When my mother died a year ago, I was incapacitated with two broken arms and could not fly overseas to the funeral. I began to dictate flash memoir, a mix of prose poetry and flash story. By the time my hands could write again, I had collected bits and pieces of my story.
Helen’s amazing and historical story waits for sharing but I am not a lover of novel length writing. I have discovered the joy of writing memoir snippets and that will be how I share not only her story, but my Australian father’s story and eventually, my own extension of theirs.
I am still in the gathering process, finding snippets stuffed in an old shoe, another stuck inside a thesaurus or poetry text. It will take some time to find the gems and the not-so-gems. The culling process will be a brutal one after the gathering of the writings Gather first, rewrite next, send it through the intelligence of my on task critique group and rewrite again.
That’s a long, long process.
In the meantime, until I blog again in a month or two or three, here is one more piece I found for your perusal: a flash memoir possibly for the collection.
Thank you poet Jennifer Grant for your title suggestion: “Streaking through the Petunias”
Critiques, questions and comments are always welcome. Please let me know if you want to see further memoir snippets or not.
Hugs from Kaye
Today I scan my mother’s flat. A gold leaf, rustic tray, a china cup half-filled with tea, just a touch of cream, a matching plate decorated with tiny flying bluebirds, a slice of orange cake, half-eaten, ragged where her teeth left their imprint. The mahogany cabinet stares from a wall, a white Venus de Milo statue frozen, awaiting demise in a box: on the next shelf, a roman warrior, a Chinese vase fashioned with flecks of gold leaves on twisted brown vines, a small crystal bird with a broken wing—relics of a long life now useless in her new world. Toss out the vase, keep the bird, throw it out, keep it, keep something, keep it, toss it keep it toss it no keep that one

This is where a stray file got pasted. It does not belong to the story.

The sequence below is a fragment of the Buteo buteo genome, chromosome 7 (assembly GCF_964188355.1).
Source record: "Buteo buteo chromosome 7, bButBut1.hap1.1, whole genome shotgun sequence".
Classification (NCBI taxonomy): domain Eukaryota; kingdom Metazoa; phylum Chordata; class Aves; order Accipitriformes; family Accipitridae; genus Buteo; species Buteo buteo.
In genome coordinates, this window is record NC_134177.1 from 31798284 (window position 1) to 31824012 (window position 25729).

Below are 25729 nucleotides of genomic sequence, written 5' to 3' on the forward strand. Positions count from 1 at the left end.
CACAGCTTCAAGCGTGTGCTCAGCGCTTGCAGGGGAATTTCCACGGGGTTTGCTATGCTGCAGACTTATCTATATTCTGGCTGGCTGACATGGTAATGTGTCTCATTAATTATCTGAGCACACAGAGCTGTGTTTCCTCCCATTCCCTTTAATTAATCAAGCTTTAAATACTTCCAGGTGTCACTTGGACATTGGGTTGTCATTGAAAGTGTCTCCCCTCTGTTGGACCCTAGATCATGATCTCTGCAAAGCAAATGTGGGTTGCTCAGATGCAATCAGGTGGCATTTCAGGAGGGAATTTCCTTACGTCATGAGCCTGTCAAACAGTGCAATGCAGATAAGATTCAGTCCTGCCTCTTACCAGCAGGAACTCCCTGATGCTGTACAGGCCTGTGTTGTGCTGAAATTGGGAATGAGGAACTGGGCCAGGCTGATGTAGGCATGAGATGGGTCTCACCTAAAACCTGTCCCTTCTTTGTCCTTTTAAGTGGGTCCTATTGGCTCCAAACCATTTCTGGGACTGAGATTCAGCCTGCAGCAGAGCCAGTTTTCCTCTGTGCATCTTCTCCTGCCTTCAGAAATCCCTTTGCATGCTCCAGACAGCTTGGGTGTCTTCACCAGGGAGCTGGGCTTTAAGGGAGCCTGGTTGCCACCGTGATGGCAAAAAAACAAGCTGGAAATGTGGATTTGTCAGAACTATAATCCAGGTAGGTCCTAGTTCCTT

A few days before, she had breathed halting words down the phone—
“Why do I dream of white tunnels and stairs climbing into light?”
What hallways mother?
I knew then
I knew then
“Shadowed hallways, staircases jagged, steep, steep like a cliff face, steps carved into its side, steps with dark moss, but I can’t see the end, or where the steps lead, or who stands there, someone stands there, why, why the shadows, the terrible shadows, standing silent.”
I knew then
I knew then
Today, I turn to voices at the door of her flat.
Visitors, vulture beaks snapping
“It was such a shock.”
“She went so fast.”
“Your mother said I could have that painting.”
“She won’t be using those shoes anymore.”
“Don’t take her shoes,” I say. They carry her soul.
“She won’t need this red and black shawl.”
I grab the shawl from the hands of strangers. “She wears, no, I mean, she wore the shawl when she felt chilled, when the pain of separation grew too great, when her stomach ached, when my father didn’t return home, when her daughters stayed in America
the green clock with its grinding green hands ticks time.
Its sudden authoritative alarm s-c-r-e-a-m-s at me—SIX O’CLOCK — time for dinner, time to get dressed, time to measure out another evening in gefilte fish, challah bread, butter, jam, orange cake, tea, conversation alone.
I turn off my mother’s alarm for the last time.